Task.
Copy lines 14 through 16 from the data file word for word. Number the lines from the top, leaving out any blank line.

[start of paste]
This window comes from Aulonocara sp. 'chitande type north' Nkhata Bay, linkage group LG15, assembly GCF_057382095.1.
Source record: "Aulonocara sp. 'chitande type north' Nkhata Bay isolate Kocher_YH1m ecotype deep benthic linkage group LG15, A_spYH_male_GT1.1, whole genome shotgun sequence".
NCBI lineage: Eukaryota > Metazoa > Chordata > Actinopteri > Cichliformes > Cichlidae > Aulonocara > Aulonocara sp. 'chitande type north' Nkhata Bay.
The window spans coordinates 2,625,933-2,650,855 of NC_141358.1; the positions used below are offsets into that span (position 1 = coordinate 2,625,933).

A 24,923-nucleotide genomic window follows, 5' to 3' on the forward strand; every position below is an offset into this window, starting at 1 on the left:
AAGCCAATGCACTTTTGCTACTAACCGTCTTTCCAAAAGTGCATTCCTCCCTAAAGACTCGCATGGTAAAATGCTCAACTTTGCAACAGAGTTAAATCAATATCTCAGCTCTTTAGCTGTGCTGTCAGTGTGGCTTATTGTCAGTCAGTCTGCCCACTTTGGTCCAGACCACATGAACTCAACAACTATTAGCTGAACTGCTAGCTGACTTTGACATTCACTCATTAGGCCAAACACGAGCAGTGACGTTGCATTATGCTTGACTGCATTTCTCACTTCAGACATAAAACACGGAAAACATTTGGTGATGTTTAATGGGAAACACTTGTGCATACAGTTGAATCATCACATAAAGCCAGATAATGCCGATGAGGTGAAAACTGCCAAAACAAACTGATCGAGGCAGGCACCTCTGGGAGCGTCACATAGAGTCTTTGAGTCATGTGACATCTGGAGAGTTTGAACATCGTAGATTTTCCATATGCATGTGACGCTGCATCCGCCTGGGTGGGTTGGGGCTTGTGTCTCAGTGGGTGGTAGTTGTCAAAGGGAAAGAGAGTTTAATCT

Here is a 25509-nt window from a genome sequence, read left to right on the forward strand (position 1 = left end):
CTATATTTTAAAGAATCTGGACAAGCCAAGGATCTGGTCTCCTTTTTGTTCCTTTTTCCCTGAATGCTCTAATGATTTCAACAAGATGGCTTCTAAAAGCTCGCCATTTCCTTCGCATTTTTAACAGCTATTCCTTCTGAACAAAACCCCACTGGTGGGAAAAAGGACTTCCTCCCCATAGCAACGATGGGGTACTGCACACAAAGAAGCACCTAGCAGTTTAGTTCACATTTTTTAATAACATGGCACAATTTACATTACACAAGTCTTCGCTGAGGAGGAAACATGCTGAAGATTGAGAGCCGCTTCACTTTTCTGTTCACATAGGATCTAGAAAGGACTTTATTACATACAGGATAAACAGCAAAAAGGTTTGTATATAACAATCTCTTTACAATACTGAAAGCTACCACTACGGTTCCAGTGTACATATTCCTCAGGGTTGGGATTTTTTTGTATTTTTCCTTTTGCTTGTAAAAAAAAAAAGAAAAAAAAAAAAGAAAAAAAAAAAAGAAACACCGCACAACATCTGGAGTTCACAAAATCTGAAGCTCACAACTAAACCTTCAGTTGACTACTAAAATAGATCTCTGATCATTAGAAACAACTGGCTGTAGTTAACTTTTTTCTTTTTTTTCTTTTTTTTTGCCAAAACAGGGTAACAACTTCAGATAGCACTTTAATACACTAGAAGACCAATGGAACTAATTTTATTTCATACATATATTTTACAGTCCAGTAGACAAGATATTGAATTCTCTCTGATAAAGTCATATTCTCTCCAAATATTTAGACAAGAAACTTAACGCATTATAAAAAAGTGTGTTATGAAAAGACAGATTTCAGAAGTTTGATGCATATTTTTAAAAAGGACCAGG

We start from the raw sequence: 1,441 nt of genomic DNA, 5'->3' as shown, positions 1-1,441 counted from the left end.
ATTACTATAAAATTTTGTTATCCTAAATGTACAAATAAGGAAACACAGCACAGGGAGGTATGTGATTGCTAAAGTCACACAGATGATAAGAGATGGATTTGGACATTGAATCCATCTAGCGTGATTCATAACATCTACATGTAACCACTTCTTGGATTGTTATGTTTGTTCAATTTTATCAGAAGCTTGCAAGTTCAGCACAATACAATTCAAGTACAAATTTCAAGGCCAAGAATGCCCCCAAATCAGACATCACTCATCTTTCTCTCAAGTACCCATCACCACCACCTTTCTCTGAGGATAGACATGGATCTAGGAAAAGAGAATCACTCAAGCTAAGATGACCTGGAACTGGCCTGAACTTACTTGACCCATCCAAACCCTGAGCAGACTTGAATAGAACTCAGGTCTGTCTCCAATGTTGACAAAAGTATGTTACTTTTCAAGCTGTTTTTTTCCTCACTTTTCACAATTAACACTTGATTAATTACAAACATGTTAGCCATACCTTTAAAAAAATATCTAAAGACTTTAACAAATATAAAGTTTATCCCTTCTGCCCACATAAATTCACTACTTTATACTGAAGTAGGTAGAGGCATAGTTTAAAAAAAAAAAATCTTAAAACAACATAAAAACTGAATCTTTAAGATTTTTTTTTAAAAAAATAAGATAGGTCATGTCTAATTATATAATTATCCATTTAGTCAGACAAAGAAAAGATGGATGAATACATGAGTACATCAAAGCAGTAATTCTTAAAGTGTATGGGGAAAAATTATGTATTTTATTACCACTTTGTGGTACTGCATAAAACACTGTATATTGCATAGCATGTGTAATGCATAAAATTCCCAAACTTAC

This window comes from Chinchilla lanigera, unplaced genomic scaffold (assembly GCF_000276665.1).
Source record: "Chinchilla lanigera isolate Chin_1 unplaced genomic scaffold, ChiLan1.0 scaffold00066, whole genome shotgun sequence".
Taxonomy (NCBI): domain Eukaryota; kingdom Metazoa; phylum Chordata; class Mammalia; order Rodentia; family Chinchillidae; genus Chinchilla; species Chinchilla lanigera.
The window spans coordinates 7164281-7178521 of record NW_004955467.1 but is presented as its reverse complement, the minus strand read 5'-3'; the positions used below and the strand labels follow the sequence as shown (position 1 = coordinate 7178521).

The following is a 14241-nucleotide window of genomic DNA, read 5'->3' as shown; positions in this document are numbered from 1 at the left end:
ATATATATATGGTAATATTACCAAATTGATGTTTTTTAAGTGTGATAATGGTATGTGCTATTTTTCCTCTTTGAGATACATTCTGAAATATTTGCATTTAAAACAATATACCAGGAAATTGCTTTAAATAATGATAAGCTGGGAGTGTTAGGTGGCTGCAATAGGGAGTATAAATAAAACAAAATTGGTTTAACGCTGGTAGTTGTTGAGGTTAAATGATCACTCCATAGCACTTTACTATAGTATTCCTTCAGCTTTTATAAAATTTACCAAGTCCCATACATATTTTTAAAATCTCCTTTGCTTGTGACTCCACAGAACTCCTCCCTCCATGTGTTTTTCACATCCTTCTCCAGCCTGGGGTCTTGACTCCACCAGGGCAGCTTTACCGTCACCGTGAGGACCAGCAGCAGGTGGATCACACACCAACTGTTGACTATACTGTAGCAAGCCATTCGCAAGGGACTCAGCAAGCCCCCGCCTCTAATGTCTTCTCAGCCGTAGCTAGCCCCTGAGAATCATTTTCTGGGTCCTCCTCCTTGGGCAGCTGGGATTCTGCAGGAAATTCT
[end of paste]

The window spans coordinates 7164281-7178521 of record NW_004955467.1 but is presented as its reverse complement, the minus strand read 5'-3'; the positions used below and the strand labels follow the sequence as shown (position 1 = coordinate 7178521).

The following is a 14241-nucleotide window of genomic DNA, read 5'->3' as shown; positions in this document are numbered from 1 at the left end:
ATATATATATGGTAATATTACCAAATTGATGTTTTTTAAGTGTGATAATGGTATGTGCTATTTTTCCTCTTTGAGATACATTCTGAAATATTTGCATTTAAAACAATATACCAGGAAATTGCTTTAAATAATGATAAGCTGGGAGTGTTAGGTGGCTGCAATAGGGAGTATAAATAAAACAAAATTGGTTTAACGCTGGTAGTTGTTGAGGTTAAATGATCACTCCATAGCACTTTACTATAGTATTCCTTCAGCTTTTATAAAATTTACCAAGTCCCATACATATTTTTAAAATCTCCTTTGCTTGTGACTCCACAGAACTCCTCCCTCCATGTGTTTTTCACATCCTTCTCCAGCCTGGGGTCTTGACTCCACCAGGGCAGCTTTACCGTCACCGTGAGGACCAGCAGCAGGTGGATCACACACCAACTGTTGACTATACTGTAGCAAGCCATTCGCAAGGGACTCAGCAAGCCCCCGCCTCTAATGTCTTCTCAGCCGTAGCTAGCCCCTGAGAATCATTTTCTGGGTCCTCCTCCTTGGGCAGCTGGGATTCTGCAGGAAATTCT